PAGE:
Download Free Coronavirus PDF




There are literally hundreds of supplements on the market targeted at body builders and meant to increase your body size. They are designed to maximize the body’s natural abilities and help you get the body mass you want.

How do you know which supplement is right for you?

CreatineCreatine
Creatine is the most popular and commonly used sports supplement available today. There are numerous studies backed by anecdotal evidence that support the efficacy of creatine supplementation.

For the majority of the population, including both elite athletes and untrained individuals, creatine supplementation increases fat free mass and improves anaerobic and possibly aerobic performance.

Creatine is a natural constituent of meat, mainly found in red meat. Creatine is manufactured naturally in the body from the amino acids glycine, arginine, and methionine. This process takes place in the kidneys, liver, and pancreas.

Approximately 40% of the body’s creatine stores are free creatine (Cr), while the remaining 60% is stored in form of creatine phosphate (CP).

The typical male adult processes 2 grams of creatine per day, and replaces that amount through dietary intake and fabrication within the body.

Creatine is used for the resynthesis of ATP. ATP, or adenosine triphosphate, is the “power” that drives muscular energetics.

When a muscle is required to contract, the bonds in the ATP molecule are split, yielding ADP (adenosine-diphosphate). The energy released by breaking this bond powers the contraction of the muscle.

When ATP is depleted within the cell, the cell can no longer contract. There are several methods by which the body rebuilds ATP.

The fastest method, without oxygen, is through CP. Creatine phosphate is “split” to yield the phosphate portion of the molecule.

This phosphate portion bonds to the ADP, turning it back to ATP. Once CP stores within the cell are depleted, the body must use other methods to replenish ATP.

Supplementation with creatine increases Cr and CP within the muscle, allowing further capacity to regenerate ATP.

In other words, the creatine enhances the ability of the muscle to maintain power output during brief periods of high-intensity exercise.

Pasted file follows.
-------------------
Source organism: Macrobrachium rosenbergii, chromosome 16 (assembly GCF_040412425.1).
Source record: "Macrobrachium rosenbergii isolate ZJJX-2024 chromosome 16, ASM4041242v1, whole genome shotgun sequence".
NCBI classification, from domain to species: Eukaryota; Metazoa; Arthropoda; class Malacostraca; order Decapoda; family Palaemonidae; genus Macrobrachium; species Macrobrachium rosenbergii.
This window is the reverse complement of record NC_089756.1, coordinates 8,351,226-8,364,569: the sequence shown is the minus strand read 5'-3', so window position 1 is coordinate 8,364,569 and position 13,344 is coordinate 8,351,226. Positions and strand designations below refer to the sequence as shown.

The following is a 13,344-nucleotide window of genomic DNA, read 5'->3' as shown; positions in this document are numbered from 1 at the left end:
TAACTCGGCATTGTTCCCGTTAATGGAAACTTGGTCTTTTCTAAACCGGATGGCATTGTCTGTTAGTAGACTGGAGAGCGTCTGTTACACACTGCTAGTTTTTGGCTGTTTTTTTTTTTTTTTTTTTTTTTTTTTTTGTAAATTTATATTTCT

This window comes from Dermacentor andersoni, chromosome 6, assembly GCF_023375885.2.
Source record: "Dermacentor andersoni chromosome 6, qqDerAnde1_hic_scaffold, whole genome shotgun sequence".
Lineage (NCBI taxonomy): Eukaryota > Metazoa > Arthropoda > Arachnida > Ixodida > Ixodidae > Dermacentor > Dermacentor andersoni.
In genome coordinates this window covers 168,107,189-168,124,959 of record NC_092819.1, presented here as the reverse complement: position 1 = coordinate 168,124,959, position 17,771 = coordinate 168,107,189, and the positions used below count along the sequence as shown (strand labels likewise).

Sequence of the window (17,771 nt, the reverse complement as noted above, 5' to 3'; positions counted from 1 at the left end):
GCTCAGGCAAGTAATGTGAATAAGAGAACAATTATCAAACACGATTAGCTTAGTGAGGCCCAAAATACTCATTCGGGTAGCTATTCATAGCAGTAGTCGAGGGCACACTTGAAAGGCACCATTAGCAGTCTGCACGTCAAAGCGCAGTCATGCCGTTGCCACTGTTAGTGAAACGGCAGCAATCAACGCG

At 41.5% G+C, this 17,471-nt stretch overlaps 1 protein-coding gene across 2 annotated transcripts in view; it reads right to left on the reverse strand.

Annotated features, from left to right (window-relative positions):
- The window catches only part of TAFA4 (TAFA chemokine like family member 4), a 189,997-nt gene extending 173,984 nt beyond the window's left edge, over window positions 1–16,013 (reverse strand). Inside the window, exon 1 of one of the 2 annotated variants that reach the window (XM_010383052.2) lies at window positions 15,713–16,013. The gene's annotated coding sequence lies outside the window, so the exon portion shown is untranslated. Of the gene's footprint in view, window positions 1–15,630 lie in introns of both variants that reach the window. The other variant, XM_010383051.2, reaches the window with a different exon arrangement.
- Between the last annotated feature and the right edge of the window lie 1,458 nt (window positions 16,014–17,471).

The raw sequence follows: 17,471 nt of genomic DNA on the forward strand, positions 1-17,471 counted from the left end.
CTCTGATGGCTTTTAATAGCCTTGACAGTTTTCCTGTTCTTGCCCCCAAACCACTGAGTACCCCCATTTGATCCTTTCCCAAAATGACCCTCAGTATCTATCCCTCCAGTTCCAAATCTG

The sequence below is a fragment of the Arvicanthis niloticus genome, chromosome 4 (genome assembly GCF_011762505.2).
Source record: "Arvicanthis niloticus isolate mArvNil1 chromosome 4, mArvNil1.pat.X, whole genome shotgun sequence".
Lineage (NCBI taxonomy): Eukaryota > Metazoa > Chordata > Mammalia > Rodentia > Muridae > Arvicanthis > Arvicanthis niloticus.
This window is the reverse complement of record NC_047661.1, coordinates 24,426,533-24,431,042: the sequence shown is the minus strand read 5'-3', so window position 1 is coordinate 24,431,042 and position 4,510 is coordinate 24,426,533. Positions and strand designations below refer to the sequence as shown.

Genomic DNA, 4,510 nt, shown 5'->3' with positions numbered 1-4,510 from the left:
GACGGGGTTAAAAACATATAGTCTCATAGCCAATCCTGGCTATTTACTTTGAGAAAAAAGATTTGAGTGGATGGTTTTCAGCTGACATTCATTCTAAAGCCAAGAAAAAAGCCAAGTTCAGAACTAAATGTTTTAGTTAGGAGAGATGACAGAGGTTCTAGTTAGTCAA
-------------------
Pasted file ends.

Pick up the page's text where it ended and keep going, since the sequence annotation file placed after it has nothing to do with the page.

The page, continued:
The periods are brief because the ability of a cell to store CP is limited, therefore the body will quickly move to other methods of replenishing ATP.

There are two way to decide what dosage of creatine you should take. In the “loading phase” which is where you begin adding creatine to your diet, the dosage is 20 grams a day for five to seven days. After that, it’s recommended that you stick to 5 grams per day.

You can also calculate creatine dosage according to body weight and mass. Follow along closely, this could get confusing! Not really, though.

Experts say in the “loading phase”, you should be consuming .3 grams of creatine per kilogram of body weight. So if you weight 200 pounds, the formula would look like this:

1 lb divided by 2.2 kg multiplied by .3 = 27 grams of creatine per day

After the loading phase, your weight is multiplied by .03, so you would require 2.7 grams in the maintenance phase.

Essentially, creatine can create muscle fullness as well as create an environment within your body that is conducive to muscle growth. It can also delay fatigue during repeated workouts.

However, you must use your creatine regularly instead of sporadically for it to be effective.

Creatine is also thought to increase the body’s aerobic abilities. One study showed that using creatine supplements help to reduce the oxygen cost of activity so less strain is placed on the cardiovascular system while performing aerobic activity.

This is a huge advantage for the body builder as this means you will be able to work harder and longer losing fat and building up muscle.

Creatine is safe for most everyone to take with the exception of people with renal issues. Doctors are even beginning to endorse creatine which is generally unheard of with supplements.